Liberty hits crowdfunding goal to take on Snoopers’ Charter
Civil-rights group Liberty has launched a crowdfunding campaign to take on the government’s Snoopers’ Charter, saying it’s against our basic human rights to be monitored on such a large scale.
The organisation is seeking to challenge the law in the high court and is inviting the public to support the action by donating money to the campaign using the CrowdJustice platform. With a month to go before the fund-raising initiative ends, it has already hit its £40,000 target, reaching £40,162 at the time of writing.
The Snoopers’ Charter, formally known as the Investigatory Powers Act (IPA), was devised by Theresa May while she was still home secretary and will allow the government to access web history and email, text and phone records. Liberty’s appeal describes these powers as the ability to “hack computers, phones and tablets on an industrial scale”.
“Last year, this government exploited fear and distraction to quietly create the most extreme surveillance regime of any democracy in history,” said Martha Spurrier, director of Liberty. “Hundreds of thousands of people have since called for this Act’s repeal because they see it for what it is – an unprecedented, unjustified assault on our freedom.”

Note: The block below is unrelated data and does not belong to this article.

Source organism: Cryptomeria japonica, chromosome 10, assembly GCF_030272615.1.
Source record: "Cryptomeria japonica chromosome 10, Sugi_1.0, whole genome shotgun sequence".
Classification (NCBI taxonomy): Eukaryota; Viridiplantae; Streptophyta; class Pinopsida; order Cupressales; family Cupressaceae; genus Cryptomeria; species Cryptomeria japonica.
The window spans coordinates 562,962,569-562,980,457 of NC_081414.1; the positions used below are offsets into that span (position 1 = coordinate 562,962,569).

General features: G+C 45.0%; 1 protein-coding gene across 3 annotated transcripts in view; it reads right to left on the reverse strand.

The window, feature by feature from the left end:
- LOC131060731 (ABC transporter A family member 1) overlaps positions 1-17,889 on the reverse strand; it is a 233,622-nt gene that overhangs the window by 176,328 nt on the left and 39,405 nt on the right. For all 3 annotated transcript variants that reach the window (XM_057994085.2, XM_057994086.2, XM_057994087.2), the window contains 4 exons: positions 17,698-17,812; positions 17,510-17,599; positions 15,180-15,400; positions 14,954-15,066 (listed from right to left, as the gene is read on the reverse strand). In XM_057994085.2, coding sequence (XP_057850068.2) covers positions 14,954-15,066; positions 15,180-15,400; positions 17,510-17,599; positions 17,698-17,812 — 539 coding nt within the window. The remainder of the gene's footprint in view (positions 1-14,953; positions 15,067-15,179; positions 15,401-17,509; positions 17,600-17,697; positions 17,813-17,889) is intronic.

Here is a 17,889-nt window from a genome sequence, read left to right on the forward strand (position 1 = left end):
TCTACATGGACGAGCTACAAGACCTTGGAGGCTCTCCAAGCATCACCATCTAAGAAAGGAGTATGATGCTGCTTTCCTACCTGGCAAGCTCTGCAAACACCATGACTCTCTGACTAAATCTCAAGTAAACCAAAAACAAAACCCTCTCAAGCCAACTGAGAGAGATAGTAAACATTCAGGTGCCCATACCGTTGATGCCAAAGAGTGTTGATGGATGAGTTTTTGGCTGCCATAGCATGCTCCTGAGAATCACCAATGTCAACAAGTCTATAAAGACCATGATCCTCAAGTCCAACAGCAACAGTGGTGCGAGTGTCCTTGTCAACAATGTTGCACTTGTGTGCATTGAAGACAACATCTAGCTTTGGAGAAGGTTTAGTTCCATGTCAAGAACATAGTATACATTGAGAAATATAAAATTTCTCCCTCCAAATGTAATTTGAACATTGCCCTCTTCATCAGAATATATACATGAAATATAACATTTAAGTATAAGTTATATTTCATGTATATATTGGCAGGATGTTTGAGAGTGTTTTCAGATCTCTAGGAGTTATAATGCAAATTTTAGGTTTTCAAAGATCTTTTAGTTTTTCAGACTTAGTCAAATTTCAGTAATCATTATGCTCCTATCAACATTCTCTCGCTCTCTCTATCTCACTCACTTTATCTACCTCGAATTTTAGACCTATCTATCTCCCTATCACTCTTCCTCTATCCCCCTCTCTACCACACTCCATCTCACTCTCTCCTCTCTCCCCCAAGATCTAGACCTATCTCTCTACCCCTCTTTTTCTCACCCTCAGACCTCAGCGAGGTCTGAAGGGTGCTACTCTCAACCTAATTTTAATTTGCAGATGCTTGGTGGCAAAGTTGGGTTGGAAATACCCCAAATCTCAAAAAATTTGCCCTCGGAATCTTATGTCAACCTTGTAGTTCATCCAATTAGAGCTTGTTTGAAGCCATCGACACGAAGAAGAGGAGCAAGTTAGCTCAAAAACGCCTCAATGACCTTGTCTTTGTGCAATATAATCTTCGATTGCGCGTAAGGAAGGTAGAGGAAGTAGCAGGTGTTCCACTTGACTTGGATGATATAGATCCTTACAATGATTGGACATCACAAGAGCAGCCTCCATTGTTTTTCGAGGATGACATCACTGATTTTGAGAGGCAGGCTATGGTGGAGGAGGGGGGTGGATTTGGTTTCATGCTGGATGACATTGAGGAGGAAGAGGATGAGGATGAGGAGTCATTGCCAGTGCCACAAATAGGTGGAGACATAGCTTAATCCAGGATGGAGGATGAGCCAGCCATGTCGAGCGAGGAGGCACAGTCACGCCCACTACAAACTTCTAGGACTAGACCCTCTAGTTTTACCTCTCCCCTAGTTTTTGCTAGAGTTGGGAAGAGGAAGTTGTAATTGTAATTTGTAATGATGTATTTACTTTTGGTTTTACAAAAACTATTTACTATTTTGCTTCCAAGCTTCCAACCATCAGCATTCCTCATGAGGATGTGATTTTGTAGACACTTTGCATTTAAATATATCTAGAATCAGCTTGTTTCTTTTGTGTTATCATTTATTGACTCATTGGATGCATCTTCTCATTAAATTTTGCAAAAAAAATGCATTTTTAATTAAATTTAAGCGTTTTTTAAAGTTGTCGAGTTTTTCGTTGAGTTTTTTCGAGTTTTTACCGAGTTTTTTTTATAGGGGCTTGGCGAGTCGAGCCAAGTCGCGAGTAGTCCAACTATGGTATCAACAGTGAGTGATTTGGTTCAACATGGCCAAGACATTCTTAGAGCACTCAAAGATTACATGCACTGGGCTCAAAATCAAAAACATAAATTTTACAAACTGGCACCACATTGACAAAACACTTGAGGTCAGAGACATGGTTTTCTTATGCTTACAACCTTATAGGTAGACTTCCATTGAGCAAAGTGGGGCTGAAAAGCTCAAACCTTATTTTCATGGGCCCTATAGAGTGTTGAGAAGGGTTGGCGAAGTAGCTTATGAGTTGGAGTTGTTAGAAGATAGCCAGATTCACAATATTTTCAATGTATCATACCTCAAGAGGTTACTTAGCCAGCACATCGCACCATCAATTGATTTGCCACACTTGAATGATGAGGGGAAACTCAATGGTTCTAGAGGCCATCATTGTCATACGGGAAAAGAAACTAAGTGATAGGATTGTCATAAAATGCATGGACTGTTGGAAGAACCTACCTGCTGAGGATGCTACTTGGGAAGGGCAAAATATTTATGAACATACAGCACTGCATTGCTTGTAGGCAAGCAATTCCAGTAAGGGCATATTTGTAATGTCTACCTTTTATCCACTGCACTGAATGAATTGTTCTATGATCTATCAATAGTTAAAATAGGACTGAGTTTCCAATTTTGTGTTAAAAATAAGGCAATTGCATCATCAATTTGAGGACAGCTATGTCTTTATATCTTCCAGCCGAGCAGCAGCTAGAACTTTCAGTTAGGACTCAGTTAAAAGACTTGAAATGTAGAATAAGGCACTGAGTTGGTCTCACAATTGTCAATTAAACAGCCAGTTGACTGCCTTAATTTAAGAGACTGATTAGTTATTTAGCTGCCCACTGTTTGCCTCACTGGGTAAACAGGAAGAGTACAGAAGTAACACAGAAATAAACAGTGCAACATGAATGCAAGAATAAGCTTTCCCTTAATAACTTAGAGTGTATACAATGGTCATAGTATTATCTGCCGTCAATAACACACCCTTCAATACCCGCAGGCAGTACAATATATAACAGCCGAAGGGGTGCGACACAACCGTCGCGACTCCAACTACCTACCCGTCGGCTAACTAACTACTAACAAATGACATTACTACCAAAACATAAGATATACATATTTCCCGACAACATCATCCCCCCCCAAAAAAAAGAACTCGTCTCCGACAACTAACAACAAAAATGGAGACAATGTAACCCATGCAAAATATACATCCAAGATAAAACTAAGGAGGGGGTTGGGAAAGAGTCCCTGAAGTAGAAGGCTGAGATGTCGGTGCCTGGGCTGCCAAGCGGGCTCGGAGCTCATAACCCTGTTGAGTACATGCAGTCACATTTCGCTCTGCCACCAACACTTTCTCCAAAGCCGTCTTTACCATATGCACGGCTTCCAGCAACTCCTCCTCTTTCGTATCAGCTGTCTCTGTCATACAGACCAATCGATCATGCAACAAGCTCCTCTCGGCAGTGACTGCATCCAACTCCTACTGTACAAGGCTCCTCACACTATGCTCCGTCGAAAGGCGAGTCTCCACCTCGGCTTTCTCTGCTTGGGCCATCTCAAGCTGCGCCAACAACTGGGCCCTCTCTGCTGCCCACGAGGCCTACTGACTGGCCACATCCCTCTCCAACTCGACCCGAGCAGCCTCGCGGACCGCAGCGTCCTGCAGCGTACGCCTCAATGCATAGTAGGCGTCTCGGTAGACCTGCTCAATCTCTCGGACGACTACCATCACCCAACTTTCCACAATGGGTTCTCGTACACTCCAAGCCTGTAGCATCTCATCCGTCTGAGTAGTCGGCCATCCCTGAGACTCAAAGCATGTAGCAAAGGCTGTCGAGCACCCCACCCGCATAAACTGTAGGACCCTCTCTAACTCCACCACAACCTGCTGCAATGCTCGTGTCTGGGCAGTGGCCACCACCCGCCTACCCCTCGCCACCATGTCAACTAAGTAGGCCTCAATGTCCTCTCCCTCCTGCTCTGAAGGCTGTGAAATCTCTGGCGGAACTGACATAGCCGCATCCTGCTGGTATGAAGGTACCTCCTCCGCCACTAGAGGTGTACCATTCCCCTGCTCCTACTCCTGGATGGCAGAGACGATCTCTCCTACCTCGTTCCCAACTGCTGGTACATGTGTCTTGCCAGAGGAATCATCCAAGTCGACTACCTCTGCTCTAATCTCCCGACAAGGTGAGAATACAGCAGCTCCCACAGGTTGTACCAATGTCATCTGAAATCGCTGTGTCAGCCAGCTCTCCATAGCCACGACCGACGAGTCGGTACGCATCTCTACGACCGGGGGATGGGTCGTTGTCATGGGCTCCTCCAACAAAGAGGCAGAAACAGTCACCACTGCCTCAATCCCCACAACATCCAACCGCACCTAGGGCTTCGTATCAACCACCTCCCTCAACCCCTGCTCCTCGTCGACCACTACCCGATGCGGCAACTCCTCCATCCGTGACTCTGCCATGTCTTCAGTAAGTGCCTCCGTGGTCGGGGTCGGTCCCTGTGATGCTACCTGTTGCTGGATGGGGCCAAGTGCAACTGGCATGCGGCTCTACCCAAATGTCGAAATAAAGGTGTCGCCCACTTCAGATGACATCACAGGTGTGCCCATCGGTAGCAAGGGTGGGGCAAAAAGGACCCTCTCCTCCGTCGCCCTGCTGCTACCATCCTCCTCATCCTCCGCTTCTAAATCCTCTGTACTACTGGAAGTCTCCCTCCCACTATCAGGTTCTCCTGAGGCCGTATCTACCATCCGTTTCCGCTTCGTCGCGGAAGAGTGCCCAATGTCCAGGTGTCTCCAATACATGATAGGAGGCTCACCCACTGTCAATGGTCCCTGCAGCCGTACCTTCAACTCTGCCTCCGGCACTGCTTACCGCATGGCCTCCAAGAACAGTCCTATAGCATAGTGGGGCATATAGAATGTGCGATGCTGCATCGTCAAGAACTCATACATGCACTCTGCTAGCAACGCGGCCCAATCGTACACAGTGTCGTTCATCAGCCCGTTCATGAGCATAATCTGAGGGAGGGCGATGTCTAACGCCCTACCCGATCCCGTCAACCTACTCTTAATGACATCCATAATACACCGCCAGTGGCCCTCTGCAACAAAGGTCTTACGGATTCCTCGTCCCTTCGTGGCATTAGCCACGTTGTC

Although the IPA gained Royal Assent in November last year and came into force at the end of December, Liberty is seeking to have it repealed, claiming it’s unlawful and puts UK citizens’ basic human rights at risk.
“We hope anybody with an interest in defending our democracy, privacy, press freedom, fair trials, protest rights, free speech and the safety and cybersecurity of everyone in the UK will support this crowdfunded challenge, and make 2017 the year we reclaim our rights,” Spurrier added.
Liberty’s campaign comes just a few weeks after the European Court of Justice upheld a legal challenge brought by Conservative MP David Davis and Labour MP Tom Watson, which claimed the Data Retention and Investigatory Powers Act – the IPA’s predecessor – broke the law by indiscriminately collecting and analysing citizens’ internet activity and phone records. That case has now returned to the UK court of appeal.